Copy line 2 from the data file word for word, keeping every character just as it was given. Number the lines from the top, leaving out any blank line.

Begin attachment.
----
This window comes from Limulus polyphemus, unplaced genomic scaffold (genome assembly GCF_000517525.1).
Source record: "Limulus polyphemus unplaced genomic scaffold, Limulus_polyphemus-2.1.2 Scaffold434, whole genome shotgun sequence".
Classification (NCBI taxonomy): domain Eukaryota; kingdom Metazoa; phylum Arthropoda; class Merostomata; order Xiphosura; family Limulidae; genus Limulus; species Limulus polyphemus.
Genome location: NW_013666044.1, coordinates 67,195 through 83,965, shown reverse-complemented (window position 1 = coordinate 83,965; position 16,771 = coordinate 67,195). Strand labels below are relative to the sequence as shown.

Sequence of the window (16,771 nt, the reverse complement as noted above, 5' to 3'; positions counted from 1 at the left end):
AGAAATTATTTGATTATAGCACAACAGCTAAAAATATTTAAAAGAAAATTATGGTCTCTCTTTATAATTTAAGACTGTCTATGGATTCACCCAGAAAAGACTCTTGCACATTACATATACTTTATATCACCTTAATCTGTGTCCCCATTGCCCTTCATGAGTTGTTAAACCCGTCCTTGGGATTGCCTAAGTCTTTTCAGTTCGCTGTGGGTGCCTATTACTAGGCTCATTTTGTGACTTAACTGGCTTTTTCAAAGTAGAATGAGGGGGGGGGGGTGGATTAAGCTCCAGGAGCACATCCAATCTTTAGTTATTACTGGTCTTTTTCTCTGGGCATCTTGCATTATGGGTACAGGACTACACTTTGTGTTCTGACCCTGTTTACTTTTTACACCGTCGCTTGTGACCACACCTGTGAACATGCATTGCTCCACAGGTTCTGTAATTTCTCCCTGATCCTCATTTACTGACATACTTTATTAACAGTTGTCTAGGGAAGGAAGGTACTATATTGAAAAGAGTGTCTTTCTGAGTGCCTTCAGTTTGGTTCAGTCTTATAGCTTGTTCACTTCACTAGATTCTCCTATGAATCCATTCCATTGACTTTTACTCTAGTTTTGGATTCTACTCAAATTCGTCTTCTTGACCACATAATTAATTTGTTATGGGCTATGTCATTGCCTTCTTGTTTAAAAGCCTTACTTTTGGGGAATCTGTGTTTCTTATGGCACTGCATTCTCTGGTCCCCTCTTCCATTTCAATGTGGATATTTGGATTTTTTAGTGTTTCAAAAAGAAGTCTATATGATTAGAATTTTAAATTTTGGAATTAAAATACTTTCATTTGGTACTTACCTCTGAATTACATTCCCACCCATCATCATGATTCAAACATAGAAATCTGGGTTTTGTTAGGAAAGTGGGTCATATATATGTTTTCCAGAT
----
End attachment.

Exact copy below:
Source record: "Limulus polyphemus unplaced genomic scaffold, Limulus_polyphemus-2.1.2 Scaffold434, whole genome shotgun sequence".